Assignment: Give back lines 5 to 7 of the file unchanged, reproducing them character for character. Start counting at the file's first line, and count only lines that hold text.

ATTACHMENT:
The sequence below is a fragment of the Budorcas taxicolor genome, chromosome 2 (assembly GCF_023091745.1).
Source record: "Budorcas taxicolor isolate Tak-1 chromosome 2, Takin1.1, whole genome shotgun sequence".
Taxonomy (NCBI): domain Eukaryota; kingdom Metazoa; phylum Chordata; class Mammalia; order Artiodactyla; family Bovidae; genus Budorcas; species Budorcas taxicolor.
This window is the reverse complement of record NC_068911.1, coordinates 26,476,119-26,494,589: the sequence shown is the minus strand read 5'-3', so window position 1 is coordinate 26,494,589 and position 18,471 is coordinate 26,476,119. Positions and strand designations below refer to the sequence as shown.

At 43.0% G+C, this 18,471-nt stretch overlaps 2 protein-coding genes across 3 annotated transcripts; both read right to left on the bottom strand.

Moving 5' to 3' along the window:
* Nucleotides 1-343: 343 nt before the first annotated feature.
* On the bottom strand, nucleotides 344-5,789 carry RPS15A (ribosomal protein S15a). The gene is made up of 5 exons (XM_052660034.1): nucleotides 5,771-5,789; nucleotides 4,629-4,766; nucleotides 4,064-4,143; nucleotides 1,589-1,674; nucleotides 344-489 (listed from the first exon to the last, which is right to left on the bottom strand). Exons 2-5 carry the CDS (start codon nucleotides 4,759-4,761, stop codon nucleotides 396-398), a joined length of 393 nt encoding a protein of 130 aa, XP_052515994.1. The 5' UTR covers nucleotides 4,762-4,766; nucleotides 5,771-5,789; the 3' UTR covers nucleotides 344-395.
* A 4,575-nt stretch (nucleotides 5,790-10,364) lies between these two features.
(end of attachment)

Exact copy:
At 43.0% G+C, this 18,471-nt stretch overlaps 2 protein-coding genes across 3 annotated transcripts; both read right to left on the bottom strand.

Moving 5' to 3' along the window:
* Nucleotides 1-343: 343 nt before the first annotated feature.